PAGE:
J. Tillman Sings the Vacilando Territory Blues
Though there are still a few underexposed albums from 2008 that I will feature in the coming weeks, it is most certainly not too early to move on to 2009. We have only slightly more than three weeks left and, with the “Top 50 Albums of 2008” being published next week, I figured it would be nice to spur up some excitement for the upcoming year. A convenient way to do so would be to listen to Vacilando Territory Blues by J. Tillman, a folk songwriter who is perhaps best known as the drummer for one of this year’s breakthrough artists, the Seattle-based Fleet Foxes. With his band’s self-titled debut proving to be one of the most talked-about releases of the year, Tillman has found himself at a rather strong place for dramatically increasing the recognition of his solo project. Although he has flown somewhat under the radar since his first slew of releases in 2004, his material has always shown a form of potential that has many convinced of Tillman’s imminent breakthrough. Some may consider it insulting if I said that Fleet Foxes’ will likely be a major contributor to his success as a solo artist in 2009, but I refer purely to the aspects of exposure. The quality in his music undoubtedly represents a clear vision and studied talent, but this does not always equate to widespread recognition. Being a major component in one of this year’s most acclaimed groups should lead to a higher interest level in Tillman’s work, leading to the increase in audience that his music truly deserves.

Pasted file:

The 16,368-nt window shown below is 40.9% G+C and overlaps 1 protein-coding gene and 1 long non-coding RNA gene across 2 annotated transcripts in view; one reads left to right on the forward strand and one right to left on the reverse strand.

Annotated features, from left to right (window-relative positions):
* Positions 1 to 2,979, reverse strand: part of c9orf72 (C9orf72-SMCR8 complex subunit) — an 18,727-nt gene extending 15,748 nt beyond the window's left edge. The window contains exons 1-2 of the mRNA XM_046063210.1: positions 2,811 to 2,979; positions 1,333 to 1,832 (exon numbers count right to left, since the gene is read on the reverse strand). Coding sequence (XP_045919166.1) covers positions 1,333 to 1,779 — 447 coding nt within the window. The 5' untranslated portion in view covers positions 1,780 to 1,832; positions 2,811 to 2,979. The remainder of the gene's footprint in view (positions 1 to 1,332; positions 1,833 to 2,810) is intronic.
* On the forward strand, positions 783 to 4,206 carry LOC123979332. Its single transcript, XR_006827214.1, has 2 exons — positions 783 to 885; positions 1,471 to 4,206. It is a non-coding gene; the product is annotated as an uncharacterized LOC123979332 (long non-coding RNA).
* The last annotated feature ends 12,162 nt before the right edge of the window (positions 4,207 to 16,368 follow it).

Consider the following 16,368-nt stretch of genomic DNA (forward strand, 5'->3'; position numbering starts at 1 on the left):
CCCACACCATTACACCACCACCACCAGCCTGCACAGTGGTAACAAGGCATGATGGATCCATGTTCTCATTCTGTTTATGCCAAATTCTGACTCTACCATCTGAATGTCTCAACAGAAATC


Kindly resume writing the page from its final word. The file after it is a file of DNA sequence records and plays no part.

The beginning of Josh Tillman’s music career traces back to New York City in the beginning of this decade, when he was a college student. After honing his experience as a drummer by participating in a handful of gigs with Saxon Shore, he relocated to Seattle and began touring with promising folk acts like Damien Jurado and Rosie Thomas. Around this time, Tillman also began touring under his solo name of J. Tillman to gauge the reception on a variety of songs he had written. This evolved to the release of several albums released via CD-R, which he distributed personally at shows and through the Arizona-based KEEP Recordings. I Will Return was released in 2005, with Long May You Run, J. Tillman and Minor Works being distributed the following year. The September release date of Minor Works also coincided with Tillman signing with the French-based Fargo Records. The label also went on to release both I Will Return and as a single package the same year, making all of Tillman’s releases to date widely available in some form. The release of the LP Cancer and Delirium in 2007 saw Tillman sign on to yet another label in Yer Bird, marking his most elaborate album to date. As you can see, for someone with so much talent and so many label changes in such a short period of time, Fleet Foxes’ success could not come at a better time for both Tillman’s status as their drummer and a solo artist in his own right.